I've been really lucky to already have a few visitors. The friend (from Australia) who had actually sent me the job description for this job turned up for a night doing an evaluation, bringing Tim Tmas and floss with her (I'd requested the floss, the Tim Tams were a lovely surprise). And two old friends who I've worked with a number of times in a number of places are based in Yumbe, a good hour's drive from here, made the trek on Sunday just to have lunch with me, which was wonderful.

It's a challenging thing to be the manager and the only expat in the team - as there's no-one that I can vent to, our share some of the problems I'm having with. Of course there are friends elsewhere who I can message to debrief with, but it's an isolating thing that I've not really experienced before. But anyways, I'll survive!!

Saturday, July 22, 2017

Back in the game

Yes, it's been another long hiatus in the blogosphere for Carly. I've spent the past 3 months enjoying funemployment, mostly hanging around in Melbourne, but with a couple of fantastic trips to Japan and Sweden. But it got to a point where I needed to start seeing some money come into the bank account, so I decided it was time to go back to work. I wasn't going to really actively pursue anything too hard, I just wanted to find a 3 month deployment, as a team leader, in a different organisation to the one I'd spent the last 6 years with. A well-timed message from a friend asking if I was looking led me to sending my CV to a Regional Director, a skype chat with an HR person in Canada, and then another with the Country Director, and a week later I was on a plane to Uganda!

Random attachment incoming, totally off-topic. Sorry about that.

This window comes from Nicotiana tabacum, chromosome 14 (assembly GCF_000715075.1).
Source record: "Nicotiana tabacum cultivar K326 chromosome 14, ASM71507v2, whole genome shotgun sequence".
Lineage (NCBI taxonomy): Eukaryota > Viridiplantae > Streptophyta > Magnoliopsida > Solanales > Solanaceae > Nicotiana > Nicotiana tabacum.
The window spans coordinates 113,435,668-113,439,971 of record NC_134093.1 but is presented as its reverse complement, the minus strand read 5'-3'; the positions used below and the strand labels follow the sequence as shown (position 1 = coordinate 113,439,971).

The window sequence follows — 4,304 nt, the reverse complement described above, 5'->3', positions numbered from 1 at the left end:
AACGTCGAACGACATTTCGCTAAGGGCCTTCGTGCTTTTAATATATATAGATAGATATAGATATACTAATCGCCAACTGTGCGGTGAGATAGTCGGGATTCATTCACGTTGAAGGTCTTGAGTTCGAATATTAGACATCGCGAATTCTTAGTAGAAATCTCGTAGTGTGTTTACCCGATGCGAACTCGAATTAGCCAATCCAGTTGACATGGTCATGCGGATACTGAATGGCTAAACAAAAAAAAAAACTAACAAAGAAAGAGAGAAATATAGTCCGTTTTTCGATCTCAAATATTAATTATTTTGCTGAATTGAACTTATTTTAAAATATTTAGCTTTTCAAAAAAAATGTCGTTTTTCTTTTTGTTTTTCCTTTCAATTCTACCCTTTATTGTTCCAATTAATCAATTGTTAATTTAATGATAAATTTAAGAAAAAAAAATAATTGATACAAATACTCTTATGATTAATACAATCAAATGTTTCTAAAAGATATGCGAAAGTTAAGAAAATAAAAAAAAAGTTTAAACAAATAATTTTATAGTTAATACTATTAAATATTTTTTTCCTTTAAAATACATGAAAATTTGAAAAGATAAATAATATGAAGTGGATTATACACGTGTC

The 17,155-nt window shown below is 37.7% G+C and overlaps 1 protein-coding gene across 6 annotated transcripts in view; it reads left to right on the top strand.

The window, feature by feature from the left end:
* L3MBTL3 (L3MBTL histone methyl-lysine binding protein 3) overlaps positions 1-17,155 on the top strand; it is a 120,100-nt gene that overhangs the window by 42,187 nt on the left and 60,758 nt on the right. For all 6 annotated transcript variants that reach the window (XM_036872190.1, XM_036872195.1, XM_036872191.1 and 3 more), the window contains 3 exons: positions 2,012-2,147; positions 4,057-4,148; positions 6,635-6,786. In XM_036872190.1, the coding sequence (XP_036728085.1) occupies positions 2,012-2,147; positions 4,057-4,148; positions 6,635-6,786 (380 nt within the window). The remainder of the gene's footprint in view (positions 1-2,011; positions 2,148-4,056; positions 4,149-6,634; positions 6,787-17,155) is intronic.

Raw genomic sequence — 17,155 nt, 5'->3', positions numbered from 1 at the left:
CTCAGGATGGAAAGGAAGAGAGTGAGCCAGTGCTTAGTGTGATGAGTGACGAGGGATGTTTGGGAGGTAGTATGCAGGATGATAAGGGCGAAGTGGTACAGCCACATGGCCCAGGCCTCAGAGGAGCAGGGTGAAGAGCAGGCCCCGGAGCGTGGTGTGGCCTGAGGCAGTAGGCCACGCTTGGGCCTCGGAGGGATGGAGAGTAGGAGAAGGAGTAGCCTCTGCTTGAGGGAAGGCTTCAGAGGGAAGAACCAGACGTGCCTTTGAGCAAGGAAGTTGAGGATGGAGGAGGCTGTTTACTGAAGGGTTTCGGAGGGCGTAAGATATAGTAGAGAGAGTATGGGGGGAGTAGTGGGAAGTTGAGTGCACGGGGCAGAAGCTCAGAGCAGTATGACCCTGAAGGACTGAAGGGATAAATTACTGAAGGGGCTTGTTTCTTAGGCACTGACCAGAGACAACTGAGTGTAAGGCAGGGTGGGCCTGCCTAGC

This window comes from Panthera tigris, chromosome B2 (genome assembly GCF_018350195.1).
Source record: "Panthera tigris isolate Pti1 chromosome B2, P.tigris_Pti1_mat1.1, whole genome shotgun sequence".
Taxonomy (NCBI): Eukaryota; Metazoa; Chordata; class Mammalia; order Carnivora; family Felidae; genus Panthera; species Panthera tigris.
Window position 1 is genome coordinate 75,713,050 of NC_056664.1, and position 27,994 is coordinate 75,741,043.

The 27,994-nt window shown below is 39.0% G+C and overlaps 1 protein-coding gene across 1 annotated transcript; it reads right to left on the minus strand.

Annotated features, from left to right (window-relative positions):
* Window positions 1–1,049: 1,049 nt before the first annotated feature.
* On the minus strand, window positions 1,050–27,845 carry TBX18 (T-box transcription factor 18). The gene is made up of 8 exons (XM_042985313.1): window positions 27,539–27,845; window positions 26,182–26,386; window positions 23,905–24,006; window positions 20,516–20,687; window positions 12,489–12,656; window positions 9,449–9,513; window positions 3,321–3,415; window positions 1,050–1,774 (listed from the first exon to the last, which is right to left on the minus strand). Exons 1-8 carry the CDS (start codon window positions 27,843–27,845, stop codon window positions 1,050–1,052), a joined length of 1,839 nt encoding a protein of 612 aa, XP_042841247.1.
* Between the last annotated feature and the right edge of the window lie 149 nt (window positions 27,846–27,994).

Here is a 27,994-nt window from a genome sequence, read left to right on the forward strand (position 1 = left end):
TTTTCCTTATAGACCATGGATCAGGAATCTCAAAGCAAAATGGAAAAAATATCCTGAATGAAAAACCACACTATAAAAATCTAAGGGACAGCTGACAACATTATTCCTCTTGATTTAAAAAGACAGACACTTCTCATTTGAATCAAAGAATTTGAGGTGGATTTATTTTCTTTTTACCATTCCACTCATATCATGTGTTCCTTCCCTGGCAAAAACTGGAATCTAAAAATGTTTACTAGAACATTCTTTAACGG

So here I am, for 3 months, as a response team leader, for an organisation different to the last. I'm based in Arua, which is in the north west of Uganda, a couple of hours drive from the South Sudan border. And that's why I'm here; Uganda is hosting over 1 million refugees. The vast majority are from South Sudan, but also Congo and Burundi.

Arua is an 8 hour drive from Kampala, so after a couple of days induction in the capital, I was on my way. I'll say this, being the boss definitely has its benefits...I got to sit in the front seat, while three of my colleagues were squished in the back. Apart from not being squished, I also had a front row seat (literally) to something amazing:
I'd gotten a bit excited when I spotted the baboons on the side of the road (we were driving through Murchison National Park) but was absolutely gobsmacked when I noticed one on the roof of the (moving) car in front of us, and was worried it was a goner when it jumped off...but it was fine. Seconds later, there's a baboon on the bonnet (good name for a children's book...) pawing at the glass in front of my face, while we're travelling at at least 40km/hr. It jumped onto the roof and back down onto the bonnet a couple of times, and then finally took a diagonal running leap off the front. Craziness.